Lashed by a biting winter wind, beneath skies heavy with rain, France yesterday said its final adieus to Francois Mitterrand, the president who had given the French left hope that a Socialist could not only be elected to supreme power, but exercise that power with authority.
For the first day since Mr Mitterrand's death from cancer on Monday, flags flew at half-staff throughout the country. There was a nationwide minute of silence at 11 o'clock; in Paris and other cities, public transport came to a halt. These were the outward and official signs of a country in mourning, the few national gestures sanctioned by Mitterrand in the detailed instructions that he entrusted to his executors - and for one day only.
In the small Charente town of Jarnac, where he was born, his coffin was accompanied from the parish church of St Pierre to the graveyard by family and close friends, watched by thousands of local people and visitors standing silently in drizzle and driving wind.
In an expression of broadmindedness and reconciliation much remarked upon, the mourners included Mitterrand's long-standing mistress, Anne Pingeot, and their daughter, Mazarine. They walked, supporting each other, just a few steps behind the widow, Danielle, and her sons, Jean-Christophe and Gilbert.
On the way from the church, the cortege halted briefly outside the house in which the future president was born, where a bouquet of roses hung over the porch. In a touching detail, stipulated by Mitterrand in his last instructions, his black labrador, Baltic, accompanied the procession.
The cemetery was opened to the public in the early afternoon, and the two wreaths, of pink roses and of irises, which Mitterrand had instructed should lie alone on the white stone family vault were soon covered with a mountain of red roses.
The intimate ceremonies in Jarnac took place at the same time as a solemn requiem Mass at Notre Dame cathedral in Paris. Celebrated by the Cardinal Archbishop of Paris, Jean-Marie Lustiger, the Mass was attended by more than 60 heads of state and government, including Boris Yeltsin, Yasser Arafat and Fidel Castro, and a host of other foreign dignitaries, French government ministers and other political figures. Tears ran down the cheeks of Helmut Kohl, Mitterrand's partner in building a united Europe.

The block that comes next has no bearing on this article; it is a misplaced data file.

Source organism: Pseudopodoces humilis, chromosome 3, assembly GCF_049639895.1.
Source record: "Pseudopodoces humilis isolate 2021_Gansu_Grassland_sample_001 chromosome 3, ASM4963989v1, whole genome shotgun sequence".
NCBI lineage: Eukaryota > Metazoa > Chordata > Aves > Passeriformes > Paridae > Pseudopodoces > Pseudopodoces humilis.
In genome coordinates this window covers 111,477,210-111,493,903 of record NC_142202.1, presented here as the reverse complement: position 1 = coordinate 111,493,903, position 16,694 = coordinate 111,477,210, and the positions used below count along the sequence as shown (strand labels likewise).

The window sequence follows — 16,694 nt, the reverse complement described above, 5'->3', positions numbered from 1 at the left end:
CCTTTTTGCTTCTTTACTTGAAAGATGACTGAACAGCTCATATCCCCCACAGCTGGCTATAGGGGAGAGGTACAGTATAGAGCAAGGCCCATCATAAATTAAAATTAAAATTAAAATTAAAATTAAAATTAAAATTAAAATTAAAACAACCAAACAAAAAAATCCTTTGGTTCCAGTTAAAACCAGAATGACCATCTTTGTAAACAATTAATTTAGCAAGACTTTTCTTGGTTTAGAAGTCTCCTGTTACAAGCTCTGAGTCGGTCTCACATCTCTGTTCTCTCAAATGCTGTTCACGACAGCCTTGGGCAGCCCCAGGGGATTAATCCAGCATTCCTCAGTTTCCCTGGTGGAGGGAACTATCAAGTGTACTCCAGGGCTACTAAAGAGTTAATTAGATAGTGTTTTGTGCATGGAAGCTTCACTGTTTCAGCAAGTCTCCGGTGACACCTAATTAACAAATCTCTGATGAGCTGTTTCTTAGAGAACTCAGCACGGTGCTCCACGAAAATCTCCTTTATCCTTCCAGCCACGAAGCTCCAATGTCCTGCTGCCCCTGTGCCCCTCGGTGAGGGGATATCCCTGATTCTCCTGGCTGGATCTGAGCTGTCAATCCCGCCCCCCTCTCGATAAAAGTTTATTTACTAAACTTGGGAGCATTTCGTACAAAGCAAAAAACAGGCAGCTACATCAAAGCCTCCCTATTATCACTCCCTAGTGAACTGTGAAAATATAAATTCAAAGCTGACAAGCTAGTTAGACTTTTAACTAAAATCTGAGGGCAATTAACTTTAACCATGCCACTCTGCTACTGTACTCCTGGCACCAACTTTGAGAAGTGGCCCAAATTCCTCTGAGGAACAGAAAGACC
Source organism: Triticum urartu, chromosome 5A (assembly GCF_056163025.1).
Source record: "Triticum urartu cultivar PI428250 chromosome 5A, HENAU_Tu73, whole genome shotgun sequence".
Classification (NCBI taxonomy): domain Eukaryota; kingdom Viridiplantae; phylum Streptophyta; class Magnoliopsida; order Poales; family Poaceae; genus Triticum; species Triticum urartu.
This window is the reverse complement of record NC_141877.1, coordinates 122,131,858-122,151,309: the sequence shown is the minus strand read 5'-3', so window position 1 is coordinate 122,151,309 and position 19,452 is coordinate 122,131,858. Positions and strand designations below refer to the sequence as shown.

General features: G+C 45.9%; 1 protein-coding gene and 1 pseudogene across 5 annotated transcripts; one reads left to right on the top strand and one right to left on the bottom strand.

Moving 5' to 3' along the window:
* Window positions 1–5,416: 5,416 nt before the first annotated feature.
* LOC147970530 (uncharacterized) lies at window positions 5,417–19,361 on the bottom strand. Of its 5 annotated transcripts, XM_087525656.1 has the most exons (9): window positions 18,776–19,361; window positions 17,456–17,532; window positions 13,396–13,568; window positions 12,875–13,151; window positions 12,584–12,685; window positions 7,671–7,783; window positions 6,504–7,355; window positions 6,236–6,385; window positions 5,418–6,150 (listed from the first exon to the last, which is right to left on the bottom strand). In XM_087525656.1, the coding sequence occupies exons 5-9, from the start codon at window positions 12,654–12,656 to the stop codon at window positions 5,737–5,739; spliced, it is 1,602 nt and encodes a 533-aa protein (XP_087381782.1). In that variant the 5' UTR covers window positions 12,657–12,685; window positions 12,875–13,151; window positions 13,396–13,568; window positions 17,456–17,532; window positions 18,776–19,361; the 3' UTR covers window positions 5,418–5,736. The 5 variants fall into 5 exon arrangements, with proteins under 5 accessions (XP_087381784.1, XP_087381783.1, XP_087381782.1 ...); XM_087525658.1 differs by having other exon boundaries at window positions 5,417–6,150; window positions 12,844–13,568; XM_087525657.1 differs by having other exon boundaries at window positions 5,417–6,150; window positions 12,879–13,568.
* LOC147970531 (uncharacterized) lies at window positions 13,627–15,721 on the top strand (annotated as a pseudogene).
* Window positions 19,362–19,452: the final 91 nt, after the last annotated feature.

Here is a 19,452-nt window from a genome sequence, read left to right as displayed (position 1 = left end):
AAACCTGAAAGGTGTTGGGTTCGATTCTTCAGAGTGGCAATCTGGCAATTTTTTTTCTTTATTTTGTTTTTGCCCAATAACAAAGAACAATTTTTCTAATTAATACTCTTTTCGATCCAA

Britain sent one of the larger European delegations, being represented by the Prince of Wales and the Prime Minister, John Major; Tony Blair and Alan Beith for Labour and the Liberal Democrats, as well as the former prime ministers Edward Heath and James Callaghan.
The nearby streets and precincts of the cathedral were crammed with people, some carrying the single red rose that was the symbol of Mitterrand's 1981 election victory.
At the end of the service the sonorous cathedral bell tolled over strangely quiet streets, as VIPs scrambled into the buses waiting to transport them to a reception at the Elysee Palace.
There were memorial gatherings in places most closely associated with Mitterrand. InChateau-Chinon, among the hills and forests of the Morvan in central France, there was a mass meeting at town hall, where Mitterrand had served as mayor. Shops drew their blinds at 11 o'clock.
Almost 1,000 people gathered at Solutre rock where Mr Mitterrand walked en famille. At the Socialist Party headquarters in Paris, party officials and workers held their own farewell, before going toNotre Dame.
But the overwhelming impression from the past four days is of the esteem in which Mitterrand was held, despite the doubts that arose in latter years about his integrity, despite revelations about relations with the Vichy regime, despite the political and not just physical weakness that dogged his later years. For a president who had left office in a distinctly muted manner, without the generous tributes that might have been accorded after 14 years, the esteem expressed at his death has been lavish indeed.
Yesterday's two Masses also testified in their own ways to the respect and affection felt for Mitterrand's memory. Thepersonal emotion was plain to see.
There has been discord during the mourning: from some Gaullists who criticised Mr Chirac for his televised tribute to the late president; even among the Socialist factions some splits were clearly visible.But between Mitterrand's death on Monday and his burial, however, those political enmities and faction rivalries were drowned out by a national and popular sense of history. Political life can now resume.